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YASS (Yet Another Success Story)

 
 
k3xji
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      06-20-2009
Hi all,

Started a project year ago with hard goals in mind : Developing a game
server which can handle thousands of clients simultaneously.System
must be stable, scalable, efficient, and if the client need to migrate
the server to another OS, this will be a matter of time, if possible
without changing any code. Also, the system should be controlled via
database operations, meaning some specific DB changes should be
determined by the system on-the-fly and necassary processing should be
done at runtime(Client timeout values, adding new game lobbies..etc..)
And all of this should be a one-man project dues to the fact that the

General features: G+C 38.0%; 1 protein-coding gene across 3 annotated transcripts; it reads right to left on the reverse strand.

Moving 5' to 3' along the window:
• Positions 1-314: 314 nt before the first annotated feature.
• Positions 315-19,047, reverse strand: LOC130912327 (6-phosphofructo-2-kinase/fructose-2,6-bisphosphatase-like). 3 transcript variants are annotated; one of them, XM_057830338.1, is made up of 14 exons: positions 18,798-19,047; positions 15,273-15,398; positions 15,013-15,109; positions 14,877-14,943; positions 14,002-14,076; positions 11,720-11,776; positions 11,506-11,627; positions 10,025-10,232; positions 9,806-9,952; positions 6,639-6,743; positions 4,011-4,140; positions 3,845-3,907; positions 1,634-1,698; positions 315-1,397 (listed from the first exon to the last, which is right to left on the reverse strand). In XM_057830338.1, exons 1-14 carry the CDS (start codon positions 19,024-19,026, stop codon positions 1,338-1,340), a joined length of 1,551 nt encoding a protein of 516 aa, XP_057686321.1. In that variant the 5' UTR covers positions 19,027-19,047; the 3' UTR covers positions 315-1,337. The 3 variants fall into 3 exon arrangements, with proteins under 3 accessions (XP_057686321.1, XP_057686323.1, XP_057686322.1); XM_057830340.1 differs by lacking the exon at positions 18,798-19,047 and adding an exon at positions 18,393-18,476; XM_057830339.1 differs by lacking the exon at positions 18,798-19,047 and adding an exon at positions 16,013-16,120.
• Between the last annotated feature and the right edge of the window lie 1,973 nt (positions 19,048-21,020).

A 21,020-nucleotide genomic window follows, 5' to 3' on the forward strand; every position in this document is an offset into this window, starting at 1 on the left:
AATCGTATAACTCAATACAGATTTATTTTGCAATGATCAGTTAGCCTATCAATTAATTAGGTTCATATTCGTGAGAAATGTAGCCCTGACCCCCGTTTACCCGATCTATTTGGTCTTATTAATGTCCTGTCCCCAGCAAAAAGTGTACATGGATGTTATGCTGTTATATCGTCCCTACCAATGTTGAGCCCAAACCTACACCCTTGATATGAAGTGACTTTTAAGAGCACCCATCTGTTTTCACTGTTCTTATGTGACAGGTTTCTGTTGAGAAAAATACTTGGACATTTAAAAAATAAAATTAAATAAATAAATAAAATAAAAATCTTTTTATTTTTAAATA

project is a volunteer work, thus is separate from our ordinary jobs,
there is no budget. This was 8 months ago, and I still remember we
are talking with my colleguae to decide which programming language is
better for our requirements. We wrote the tradeoffs of different
languages on board and compare our objectives against them by giving
numbers. I remember, the last three standing programming languages
are: C++, Java, and Python. We decided that code maintability and
stability is cheaper than native code efficiency and also easy porting
is important. C++ is only successfull on efficiency but maintaining
the code, even if we use 3rd party libraries is a nightmare,
especially in a massive multithreaded project like a game server.
Also, we decided a game server's bottleneck is on network I/O other
than the actual processing which means there should be not so much
performance degradation between C++ and an interpreted language. So
the final is between Java and Python. I know Java has been adding very
good optimizations for interpreter efficiency over the years(JIT
compiling..etc.) And I remember somewhere reading that Java is 10